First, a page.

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Spells of Job Search and Layoff...and Their Outcomes

Report Number P70-16 RD-2


This report presents an analysis of the spells of job search and layoff that began in 1984 and the outcomes of those spells. The data provide a rare glimpse of some of the characteristics of these spells—who experienced them, how long they lasted, whether health and unemployment insurance coverage was in force—and their outcomes—how many ended as a result of a job or by a withdrawal from the job market. As was reported by the Bureau of Labor Statistics (BLS), the Nation's economy during this period was still recovering from the 1981-82 recession and employment was growing vigorously and unemployment was dropping sharply.1

The data on spells of job search and layoff discussed here are different from the official unemployment data reported by the BLS. The BLS data are cross-sectional, that is, they indicate how many people were unemployed at a point-in-time. Embodied in that estimate are the persons who have just entered and exited the unemployment pool as well as those who remained unemployed. The data on spells of job search and layoff discussed in this report are longitudinal. They relate to the experience of the same people through time, that is, from the time they began looking for work or periods of layoff to their completion of the spells of job search or layoff.

The distinction between these two types of data is an important one. With the official unemployment data, it is difficult to observe changes in the economic welfare of the same individuals that may take place during a period of job search or layoff. Similarly, it is difficult to observe the outcomes of spells, that is, whether individuals either found or returned to jobs or withdrew from the labor force. With longitudinal data, these and other matters associated with the spell of job search or layoff can be examined.

The source of the data on spells of job search and layoff examined in this report is the 1984 panel of the Survey of Income and Program Participation (SIPP), a longitudinal survey of approximately 2 1 /2 years duration. Although the primary purpose of this survey is to collect information on the incomes received by individuals and the extent to which they participate in Federal government transfer income programs, it also collects information on labor force activity. The linkage of the labor force data to the income and program participation data in a longitudinal context make them particularly useful for examining such subjects as the economic welfare of persons looking for work and on layoff from jobs.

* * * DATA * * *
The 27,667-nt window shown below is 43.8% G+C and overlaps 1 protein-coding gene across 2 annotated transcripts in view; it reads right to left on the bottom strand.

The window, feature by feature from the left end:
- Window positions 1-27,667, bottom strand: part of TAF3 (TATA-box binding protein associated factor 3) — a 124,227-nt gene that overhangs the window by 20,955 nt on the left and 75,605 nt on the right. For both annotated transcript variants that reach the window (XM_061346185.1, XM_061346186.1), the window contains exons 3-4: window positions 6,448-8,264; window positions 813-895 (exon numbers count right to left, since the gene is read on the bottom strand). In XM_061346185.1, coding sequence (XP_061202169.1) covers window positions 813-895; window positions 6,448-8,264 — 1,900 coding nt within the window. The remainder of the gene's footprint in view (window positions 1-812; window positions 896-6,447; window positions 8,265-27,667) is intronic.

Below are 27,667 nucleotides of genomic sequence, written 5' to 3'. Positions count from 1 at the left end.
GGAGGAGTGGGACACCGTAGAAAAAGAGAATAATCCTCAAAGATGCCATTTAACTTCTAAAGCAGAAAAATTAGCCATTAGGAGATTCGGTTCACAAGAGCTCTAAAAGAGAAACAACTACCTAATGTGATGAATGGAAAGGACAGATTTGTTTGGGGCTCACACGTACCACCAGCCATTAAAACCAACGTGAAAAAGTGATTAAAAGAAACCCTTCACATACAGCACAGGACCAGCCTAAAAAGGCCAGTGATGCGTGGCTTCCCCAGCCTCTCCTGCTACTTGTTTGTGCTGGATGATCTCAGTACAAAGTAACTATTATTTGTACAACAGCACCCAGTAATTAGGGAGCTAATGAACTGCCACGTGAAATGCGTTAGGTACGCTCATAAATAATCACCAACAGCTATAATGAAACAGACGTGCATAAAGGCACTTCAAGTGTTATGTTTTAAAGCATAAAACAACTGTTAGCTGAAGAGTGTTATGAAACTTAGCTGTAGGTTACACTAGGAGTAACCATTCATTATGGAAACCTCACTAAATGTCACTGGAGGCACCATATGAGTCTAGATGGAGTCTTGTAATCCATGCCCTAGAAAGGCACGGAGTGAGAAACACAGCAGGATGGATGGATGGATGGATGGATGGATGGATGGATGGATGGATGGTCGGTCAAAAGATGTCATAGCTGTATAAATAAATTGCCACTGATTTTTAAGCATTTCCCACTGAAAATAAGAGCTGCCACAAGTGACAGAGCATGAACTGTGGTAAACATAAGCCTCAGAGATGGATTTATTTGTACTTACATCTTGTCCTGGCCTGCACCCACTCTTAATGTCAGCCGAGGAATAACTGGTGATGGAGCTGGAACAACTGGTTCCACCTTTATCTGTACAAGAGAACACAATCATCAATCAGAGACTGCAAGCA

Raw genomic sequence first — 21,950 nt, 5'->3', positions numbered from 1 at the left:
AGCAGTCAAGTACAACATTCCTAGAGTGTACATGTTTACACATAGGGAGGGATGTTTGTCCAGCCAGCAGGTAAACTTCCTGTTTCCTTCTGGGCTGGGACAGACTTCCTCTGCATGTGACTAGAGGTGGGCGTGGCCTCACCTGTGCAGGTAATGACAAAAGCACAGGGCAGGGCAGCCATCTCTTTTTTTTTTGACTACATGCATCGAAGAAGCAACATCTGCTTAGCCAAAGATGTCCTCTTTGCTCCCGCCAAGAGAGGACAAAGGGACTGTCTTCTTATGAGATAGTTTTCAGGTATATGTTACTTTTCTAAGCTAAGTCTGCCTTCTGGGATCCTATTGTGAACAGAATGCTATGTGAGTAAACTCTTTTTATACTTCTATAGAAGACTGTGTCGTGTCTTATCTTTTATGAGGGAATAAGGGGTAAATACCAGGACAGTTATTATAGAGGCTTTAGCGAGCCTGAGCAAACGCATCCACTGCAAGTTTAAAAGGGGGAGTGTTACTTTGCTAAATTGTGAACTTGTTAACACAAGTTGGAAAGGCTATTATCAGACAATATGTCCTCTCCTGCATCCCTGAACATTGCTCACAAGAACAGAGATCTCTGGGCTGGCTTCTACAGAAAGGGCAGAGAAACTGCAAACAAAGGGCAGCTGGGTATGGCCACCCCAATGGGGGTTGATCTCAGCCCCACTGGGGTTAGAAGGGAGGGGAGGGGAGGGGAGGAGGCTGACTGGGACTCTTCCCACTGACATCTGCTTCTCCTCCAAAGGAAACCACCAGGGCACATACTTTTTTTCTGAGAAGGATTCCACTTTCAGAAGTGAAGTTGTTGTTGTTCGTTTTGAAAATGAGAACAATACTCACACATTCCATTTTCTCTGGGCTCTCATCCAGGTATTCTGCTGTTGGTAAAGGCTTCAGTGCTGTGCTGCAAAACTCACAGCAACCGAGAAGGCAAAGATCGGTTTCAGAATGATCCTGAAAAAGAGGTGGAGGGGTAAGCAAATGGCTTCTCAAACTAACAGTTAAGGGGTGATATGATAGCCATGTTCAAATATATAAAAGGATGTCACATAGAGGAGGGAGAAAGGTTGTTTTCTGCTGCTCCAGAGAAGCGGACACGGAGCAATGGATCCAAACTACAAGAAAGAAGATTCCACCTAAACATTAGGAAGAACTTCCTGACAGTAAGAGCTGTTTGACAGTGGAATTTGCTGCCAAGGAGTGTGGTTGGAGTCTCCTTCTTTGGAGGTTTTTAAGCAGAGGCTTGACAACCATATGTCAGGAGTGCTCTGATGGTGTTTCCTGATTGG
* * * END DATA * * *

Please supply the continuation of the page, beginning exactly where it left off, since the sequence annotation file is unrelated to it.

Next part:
The BLS's employment and unemployment statistics are the Federal government's official estimates and they are collected in the monthly Current Population Survey (CPS). This survey has provided policy makers and researchers with monthly labor force information since the 1940's. In addition, in the March CPS, supplemental questions are asked about the annual work experience of individuals in the previous calendar year. Labor force data from SIPP can enhance what we have learned from both the monthly and March CPS supplement, and it is in this context that this report should be viewed. Differences in labor force concepts and survey procedures exist between the SIPP and CPS, so data comparability is problematic. Furthermore, since the SIPP sample is considerably smaller than the CPS, the data results are subject to greater sampling variability.

1 See Richard Devens, Jr., Carol Boyd Leon, and Debbie Sprinkle, "Employment and Unemployment in 1984: A Second Year of Strong Growth in Jobs," Monthly Labor Review, February, 1985, pp. 3-15.

Page Last Revised - October 8, 2021
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